Post-Brexit trade frictions have “significantly altered” freight traffic between Ireland and Britain and sparked a steep rise in volumes to and from Ireland and other European Union members, an Irish government agency report said on Thursday.
The introduction of checks on some goods since neighbouring Britain left the EU’s trading orbit on Dec. 31 cut imports from Britain by 35% in the first five months of 2021 while the number of shipping routes to mainland Europe more than doubled.
So-called roll-on/roll-off (RoRo) traffic between Irish and British ports was 20% lower in the second quarter compared to the same pre-coronavirus pandemic period in 2019 while volumes on Irish/EU routes were up 99% on 2019, the Irish Maritime Development Office (IMDO) said.
Overall volumes were 0.2% lower than the second quarter of 2019, providing a more reliable comparison than previous quarters, which were distorted by pre-Brexit stockpiling and tough COVID-19 restrictions.
The most significant factor behind the changes was traders abandoning the once-speedier British “land bridge” – where hauliers would take a short sea crossing between Dublin and Holyhead in Wales, drive across Britain and then take another ferry to mainland Europe.
Many are shunning the route over concerns about delays and disruption due to new customs controls, the IMDO’s quarterly report found.
“It is clear in the first six months since Brexit, the configuration of Irish RoRo traffic has been significantly altered,” said the agency, which provides support to maritime businesses in Ireland, citing the new trading arrangements.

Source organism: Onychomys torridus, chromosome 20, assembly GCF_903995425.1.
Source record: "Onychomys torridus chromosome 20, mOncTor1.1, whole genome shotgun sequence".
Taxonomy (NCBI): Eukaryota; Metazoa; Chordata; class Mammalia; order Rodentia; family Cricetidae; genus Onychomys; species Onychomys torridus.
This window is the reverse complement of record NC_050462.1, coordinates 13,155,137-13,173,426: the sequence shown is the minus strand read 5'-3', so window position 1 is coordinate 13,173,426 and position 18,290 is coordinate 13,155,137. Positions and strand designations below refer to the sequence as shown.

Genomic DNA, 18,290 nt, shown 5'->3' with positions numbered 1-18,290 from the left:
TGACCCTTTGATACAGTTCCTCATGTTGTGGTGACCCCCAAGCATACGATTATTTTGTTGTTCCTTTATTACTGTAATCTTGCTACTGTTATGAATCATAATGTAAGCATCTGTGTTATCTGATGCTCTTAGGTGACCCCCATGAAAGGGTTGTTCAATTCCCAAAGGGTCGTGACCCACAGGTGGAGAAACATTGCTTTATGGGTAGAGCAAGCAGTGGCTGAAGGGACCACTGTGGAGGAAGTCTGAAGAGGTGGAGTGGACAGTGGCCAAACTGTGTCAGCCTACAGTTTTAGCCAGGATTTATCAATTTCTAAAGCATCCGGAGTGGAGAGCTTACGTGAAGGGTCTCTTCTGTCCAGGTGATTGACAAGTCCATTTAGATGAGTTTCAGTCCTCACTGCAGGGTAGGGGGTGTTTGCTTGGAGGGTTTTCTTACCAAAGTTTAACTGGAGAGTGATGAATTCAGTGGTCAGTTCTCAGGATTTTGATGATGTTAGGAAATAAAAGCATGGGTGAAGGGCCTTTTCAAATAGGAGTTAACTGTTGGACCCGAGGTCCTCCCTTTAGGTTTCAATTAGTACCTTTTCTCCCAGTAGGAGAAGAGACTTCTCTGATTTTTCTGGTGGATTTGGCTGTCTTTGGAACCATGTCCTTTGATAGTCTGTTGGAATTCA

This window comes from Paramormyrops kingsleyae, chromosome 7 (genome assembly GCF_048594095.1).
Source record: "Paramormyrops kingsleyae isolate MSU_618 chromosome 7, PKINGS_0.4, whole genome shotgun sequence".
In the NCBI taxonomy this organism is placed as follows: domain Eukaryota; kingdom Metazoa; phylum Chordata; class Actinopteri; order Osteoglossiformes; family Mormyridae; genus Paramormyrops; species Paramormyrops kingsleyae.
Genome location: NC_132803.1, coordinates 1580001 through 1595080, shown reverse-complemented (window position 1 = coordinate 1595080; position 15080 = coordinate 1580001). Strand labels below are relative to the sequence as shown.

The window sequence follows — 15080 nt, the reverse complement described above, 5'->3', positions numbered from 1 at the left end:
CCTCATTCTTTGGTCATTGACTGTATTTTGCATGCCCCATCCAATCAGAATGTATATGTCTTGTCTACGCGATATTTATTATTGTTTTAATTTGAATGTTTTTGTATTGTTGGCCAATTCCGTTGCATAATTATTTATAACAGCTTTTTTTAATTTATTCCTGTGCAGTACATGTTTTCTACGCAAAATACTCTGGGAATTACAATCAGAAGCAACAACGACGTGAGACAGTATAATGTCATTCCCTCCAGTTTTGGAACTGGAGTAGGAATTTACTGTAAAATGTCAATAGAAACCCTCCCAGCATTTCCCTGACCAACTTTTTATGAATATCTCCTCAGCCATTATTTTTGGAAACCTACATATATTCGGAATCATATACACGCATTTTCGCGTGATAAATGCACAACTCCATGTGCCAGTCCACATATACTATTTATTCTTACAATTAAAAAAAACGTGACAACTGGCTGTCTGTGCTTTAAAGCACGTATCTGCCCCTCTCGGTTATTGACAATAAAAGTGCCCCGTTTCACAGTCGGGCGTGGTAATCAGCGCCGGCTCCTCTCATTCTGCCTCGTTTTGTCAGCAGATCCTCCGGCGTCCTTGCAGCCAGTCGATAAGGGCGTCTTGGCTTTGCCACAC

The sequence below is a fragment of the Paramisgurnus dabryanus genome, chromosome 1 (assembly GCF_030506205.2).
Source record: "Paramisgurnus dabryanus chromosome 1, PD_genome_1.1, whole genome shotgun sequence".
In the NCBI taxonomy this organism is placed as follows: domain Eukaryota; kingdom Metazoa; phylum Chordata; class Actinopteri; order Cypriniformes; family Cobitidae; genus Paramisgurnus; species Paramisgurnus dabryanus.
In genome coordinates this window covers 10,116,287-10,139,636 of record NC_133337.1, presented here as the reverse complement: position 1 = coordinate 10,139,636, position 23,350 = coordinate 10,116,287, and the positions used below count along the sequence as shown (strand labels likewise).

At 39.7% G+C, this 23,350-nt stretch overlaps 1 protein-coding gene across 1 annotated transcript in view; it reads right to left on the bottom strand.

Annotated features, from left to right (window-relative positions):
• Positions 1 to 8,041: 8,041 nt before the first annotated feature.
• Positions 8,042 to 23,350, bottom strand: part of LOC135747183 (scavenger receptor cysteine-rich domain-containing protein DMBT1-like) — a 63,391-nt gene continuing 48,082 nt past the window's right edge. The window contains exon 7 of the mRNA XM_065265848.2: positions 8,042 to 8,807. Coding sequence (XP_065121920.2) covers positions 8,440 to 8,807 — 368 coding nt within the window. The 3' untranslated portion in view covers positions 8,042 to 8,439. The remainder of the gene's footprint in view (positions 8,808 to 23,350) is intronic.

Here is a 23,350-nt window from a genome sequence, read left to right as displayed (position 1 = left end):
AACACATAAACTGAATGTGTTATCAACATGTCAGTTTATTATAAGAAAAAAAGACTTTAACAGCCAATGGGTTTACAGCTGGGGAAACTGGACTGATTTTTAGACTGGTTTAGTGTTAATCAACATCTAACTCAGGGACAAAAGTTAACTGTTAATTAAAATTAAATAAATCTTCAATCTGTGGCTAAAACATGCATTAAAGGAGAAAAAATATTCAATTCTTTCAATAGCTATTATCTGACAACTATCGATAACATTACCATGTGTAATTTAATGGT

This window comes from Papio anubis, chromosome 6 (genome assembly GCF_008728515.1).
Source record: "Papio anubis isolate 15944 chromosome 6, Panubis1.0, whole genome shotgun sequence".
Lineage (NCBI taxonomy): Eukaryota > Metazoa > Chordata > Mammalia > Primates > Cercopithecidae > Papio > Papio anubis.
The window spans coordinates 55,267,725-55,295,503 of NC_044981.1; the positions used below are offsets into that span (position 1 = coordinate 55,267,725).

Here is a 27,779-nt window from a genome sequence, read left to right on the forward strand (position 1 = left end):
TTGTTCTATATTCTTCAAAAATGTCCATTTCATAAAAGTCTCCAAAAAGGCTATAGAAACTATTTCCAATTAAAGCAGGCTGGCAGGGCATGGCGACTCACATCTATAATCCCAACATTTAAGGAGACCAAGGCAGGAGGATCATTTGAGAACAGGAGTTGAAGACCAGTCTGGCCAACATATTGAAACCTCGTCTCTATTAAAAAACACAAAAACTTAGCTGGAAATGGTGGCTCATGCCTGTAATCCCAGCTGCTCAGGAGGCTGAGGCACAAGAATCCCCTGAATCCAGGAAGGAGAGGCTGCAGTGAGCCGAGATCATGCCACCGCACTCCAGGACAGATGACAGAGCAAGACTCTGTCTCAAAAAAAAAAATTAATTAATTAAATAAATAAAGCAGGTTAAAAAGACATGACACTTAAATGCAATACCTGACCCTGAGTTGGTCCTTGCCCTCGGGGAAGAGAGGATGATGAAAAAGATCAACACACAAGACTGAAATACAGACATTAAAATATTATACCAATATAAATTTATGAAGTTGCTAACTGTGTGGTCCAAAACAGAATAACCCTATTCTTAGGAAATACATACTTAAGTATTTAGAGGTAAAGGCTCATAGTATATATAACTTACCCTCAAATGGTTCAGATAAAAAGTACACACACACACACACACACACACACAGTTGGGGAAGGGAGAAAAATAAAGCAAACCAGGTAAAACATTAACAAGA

Traffic between Irish and British ports now accounts for 67% of all Irish Ro-Ro volumes compared to 84% two years ago. Direct routes to the EU have doubled their share to 33%.
This does not automatically imply greater trade with other EU member states, the IMDO said, but rather a reconfiguration of supply chains away from the UK land bridge.
Freight traffic through ports in Northern Ireland also rose to the highest level since 2007 as hauliers who traditionally accessed markets in the English midlands and southeast via Dublin Port instead shipped goods directly from Northern Ireland.
While some checks have been introduced on goods travelling from the rest of the United Kingdom into Northern Ireland, goods can travel freely the other way. However, before Brexit, shipping via Dublin was a speedier option for hauliers.
Photo: Employees of the port of Cherbourg prepare to load trucks on a ferry operated by Irish Ferries to Rosslare Port in Ireland at the port of Cherbourg, Normandy region, France. EPA-EFE/CHRISTOPHE PETIT TESSON